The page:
For the next four Sundays we will sing a verse of “O Come, O Come, Emmanuel” (ELW #257 VENI, EMMANUEL) as we light a candle on our advent wreath. This hymn falls into the category of ‘story song’ because rather than focusing on a particular dogmatic theme it tells the story of all of the ways in which Jesus will save us (“The First Noel” is a really clear example of a story song). While commonly known by its Latin title the hymn is a metrical paraphrase of the O Antiphons, a series of plainchant antiphons attached to the Magnificat at Vespers over the final days of Christmas. The words and music developed separately. The Latin text was first documented in Germany in 1710 in the seventh edition of Psalteriolum Cantionum Catholicarum, which was published in Cologne. That hymnal was a major force in the history of German church music: first assembled by Jesuit hymnographer Johannes Herringsdorf in 1610 and receiving numerous revised editions through 1868, it achieved enormous impact due to its use in Jesuit schools.
The tune that we know today originates from France in the 15th century. The combination of text and tune proved to be almost magical and makes for an interesting discussion of what makes a piece of music (or art) timeless. The hymn text was embraced out of a romantic interest in poetry and medieval exoticism as well as a concern to match hymns to liturgical seasons and functions rooted in the Oxford Movement in the Church of England-a movement of high church Anglicans which argued for the reinstatement of lost Christian traditions of faith and their inclusion into Anglican liturgy and theology. While the tune that we sing is the predominant choice, some Lutheran Churches in the United States use the tune ST. PETERSBURG by Dmitry Bortniansky for "O Come, O Come, Emmanuel”.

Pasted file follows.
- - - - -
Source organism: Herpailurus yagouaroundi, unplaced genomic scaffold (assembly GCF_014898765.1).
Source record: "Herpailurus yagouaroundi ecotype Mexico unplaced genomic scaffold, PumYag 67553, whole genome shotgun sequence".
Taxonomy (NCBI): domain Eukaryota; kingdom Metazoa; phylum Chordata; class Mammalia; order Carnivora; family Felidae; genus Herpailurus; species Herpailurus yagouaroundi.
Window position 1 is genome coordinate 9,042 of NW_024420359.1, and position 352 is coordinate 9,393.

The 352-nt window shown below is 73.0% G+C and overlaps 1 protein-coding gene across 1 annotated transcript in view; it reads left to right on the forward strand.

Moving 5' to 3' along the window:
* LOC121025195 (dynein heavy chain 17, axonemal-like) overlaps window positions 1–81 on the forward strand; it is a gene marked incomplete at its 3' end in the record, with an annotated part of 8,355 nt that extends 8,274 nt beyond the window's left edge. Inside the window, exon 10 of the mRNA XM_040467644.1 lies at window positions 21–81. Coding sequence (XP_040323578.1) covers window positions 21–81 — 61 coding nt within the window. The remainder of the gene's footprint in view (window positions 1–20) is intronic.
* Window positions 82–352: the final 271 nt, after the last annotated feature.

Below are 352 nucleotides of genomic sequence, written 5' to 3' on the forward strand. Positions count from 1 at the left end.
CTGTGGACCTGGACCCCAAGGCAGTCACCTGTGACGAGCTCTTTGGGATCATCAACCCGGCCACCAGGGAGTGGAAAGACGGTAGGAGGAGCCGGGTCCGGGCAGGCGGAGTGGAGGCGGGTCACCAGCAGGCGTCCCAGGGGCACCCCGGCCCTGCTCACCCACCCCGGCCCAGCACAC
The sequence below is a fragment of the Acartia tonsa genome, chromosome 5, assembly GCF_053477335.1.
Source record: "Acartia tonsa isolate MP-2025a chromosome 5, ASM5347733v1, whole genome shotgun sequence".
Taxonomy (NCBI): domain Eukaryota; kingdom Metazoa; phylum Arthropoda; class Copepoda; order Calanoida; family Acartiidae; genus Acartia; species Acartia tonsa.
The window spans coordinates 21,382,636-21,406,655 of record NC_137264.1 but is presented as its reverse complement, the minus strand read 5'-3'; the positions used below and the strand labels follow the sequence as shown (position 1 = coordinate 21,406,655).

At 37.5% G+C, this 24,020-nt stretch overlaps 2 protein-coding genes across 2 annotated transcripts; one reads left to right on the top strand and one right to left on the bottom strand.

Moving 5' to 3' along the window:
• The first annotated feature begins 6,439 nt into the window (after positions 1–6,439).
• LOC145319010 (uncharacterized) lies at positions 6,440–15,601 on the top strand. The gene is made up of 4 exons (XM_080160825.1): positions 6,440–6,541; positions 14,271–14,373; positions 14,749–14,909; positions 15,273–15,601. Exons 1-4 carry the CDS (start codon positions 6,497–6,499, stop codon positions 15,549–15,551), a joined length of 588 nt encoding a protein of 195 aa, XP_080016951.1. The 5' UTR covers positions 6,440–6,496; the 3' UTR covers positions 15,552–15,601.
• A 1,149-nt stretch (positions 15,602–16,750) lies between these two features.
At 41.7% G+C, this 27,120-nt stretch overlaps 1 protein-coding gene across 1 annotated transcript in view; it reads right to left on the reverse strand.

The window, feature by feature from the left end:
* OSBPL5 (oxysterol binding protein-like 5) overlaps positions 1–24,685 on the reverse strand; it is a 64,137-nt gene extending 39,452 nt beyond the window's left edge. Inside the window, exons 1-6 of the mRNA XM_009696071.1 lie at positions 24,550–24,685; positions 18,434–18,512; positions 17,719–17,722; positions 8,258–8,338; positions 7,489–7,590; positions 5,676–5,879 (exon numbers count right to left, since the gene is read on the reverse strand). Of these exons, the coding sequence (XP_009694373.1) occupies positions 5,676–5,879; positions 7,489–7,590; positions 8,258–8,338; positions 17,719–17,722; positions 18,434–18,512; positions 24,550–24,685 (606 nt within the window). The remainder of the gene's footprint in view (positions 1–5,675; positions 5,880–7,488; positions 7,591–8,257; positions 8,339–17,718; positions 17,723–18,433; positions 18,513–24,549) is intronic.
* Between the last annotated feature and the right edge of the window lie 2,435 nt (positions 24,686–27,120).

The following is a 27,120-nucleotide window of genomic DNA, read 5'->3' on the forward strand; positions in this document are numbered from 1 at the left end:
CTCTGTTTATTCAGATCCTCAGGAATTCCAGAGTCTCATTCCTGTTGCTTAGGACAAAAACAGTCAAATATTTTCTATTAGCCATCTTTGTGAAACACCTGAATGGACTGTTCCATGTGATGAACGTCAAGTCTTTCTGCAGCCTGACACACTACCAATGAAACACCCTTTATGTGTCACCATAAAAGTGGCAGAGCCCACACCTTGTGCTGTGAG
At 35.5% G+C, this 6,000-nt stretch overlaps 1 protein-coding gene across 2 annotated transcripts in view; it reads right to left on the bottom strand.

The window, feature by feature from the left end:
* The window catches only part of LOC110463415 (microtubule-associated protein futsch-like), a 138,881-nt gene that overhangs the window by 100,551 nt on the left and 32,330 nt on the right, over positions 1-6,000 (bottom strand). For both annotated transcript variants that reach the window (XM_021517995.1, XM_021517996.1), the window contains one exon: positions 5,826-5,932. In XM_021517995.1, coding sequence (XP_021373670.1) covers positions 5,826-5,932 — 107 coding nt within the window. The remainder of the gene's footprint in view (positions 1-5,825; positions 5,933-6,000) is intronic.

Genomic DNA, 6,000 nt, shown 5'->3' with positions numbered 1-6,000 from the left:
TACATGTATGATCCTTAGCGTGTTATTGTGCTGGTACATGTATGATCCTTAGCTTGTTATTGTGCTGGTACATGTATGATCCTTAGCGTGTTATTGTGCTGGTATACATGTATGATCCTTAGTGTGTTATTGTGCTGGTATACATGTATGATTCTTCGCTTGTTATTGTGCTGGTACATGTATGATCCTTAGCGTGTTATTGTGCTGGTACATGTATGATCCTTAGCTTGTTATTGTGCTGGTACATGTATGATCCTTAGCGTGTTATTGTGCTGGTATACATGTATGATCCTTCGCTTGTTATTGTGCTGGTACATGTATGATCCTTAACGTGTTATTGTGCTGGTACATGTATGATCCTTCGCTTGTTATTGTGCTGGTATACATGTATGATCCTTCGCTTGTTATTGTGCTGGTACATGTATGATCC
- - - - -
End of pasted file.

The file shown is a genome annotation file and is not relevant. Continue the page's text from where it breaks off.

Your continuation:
In his 1928 presidential campaign Herbert Hoover famously promised a “chicken in ever pot”. While I can’t promise chicken this new church year I’d like to be able to get a “hymnal in every home”. Our hymnal is full of rich history and like the Bible it is a “core rather than a comprehensive resource…reflecting a body of prayer and song that our churches consider worthy to hold in common.” This year we will dig deeper into this rich book and if you do not have a hymnal please let me know.